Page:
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When software developer Paul Shafi set out to teach his four-year-old son chess, he discovered there was a dearth of suitable material to help young children learn the game.

Mr Shafi decided to develop the software himself and created Professor MacDinosaur and a team of animated dinosaurs to help children from the age of four to master the basics using a computer.

Three years on, the Bafta-nominated Dinosaur Chess will soon be available in eight languages and Mr Shafi's son Declan, now 7, is winning chess tournaments all over Scotland. "I think he's going to be a much better player than me," laughs Mr Shafi, whose game will be available free to any interested primary schools.

Pupils at Hillside Primary in Dundee took part in a pilot project using the electronic game and teacher Donna Officer, who runs its chess club, developed resources so the game can be used to support learning in other curriculum areas: "The game is organised in lessons and after a child completes it they are allowed to fight a dinosaur. That's the grabbing point - the children want to finish the lesson so they can fight the dinosaur."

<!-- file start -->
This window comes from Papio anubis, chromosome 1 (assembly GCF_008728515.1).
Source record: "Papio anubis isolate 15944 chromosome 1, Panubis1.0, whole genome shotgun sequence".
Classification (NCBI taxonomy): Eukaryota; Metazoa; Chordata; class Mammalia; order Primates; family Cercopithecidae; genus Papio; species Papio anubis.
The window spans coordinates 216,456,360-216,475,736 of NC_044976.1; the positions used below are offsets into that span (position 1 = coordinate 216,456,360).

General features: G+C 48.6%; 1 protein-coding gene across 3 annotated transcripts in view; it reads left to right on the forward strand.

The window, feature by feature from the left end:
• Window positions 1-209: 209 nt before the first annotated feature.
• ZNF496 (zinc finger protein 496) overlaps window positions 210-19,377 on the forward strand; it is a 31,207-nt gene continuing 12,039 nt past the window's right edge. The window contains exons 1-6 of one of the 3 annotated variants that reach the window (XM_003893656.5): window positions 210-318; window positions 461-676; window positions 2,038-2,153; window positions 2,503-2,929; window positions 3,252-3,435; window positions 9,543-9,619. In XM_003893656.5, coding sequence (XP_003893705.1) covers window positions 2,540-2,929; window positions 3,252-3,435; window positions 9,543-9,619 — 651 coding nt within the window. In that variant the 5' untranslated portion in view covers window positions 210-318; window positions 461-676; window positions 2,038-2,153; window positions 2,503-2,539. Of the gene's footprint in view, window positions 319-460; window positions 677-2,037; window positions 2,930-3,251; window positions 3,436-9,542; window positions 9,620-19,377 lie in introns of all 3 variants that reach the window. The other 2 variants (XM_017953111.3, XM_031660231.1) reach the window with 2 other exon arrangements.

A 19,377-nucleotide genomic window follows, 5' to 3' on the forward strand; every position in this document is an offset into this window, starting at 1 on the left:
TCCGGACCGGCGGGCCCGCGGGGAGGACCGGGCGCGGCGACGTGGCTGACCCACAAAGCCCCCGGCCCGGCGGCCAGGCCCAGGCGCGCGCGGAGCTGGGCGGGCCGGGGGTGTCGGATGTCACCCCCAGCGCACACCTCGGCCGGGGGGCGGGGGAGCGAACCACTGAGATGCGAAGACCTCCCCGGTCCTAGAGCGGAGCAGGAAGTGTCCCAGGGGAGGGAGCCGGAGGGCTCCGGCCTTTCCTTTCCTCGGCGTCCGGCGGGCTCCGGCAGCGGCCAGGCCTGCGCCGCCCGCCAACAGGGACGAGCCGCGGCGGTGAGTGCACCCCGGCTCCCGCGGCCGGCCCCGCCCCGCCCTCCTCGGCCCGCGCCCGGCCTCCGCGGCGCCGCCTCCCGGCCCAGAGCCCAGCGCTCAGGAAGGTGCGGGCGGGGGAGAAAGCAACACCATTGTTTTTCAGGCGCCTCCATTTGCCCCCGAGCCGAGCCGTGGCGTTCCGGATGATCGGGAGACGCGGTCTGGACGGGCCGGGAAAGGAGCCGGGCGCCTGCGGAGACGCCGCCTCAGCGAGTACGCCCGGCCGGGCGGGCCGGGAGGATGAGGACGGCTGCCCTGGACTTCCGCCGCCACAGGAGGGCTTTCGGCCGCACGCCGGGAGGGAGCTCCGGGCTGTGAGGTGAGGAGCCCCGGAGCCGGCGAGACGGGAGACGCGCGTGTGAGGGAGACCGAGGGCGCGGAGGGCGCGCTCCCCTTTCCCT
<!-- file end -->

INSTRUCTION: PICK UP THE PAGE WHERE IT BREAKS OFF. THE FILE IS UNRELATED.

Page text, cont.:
Rebecca Brown, 10, says: "I like the game because it starts from the basics and the dinosaur fights are fun. The chess matches have different levels of difficulty - it's brilliant."

Mrs Officer developed Promethean flipcharts and worksheets so the package can be used with whiteboards for problem-solving.

The game will be distributed to IT co-ordinators in every authority and made available, with teaching resources, to primary schools that want it.

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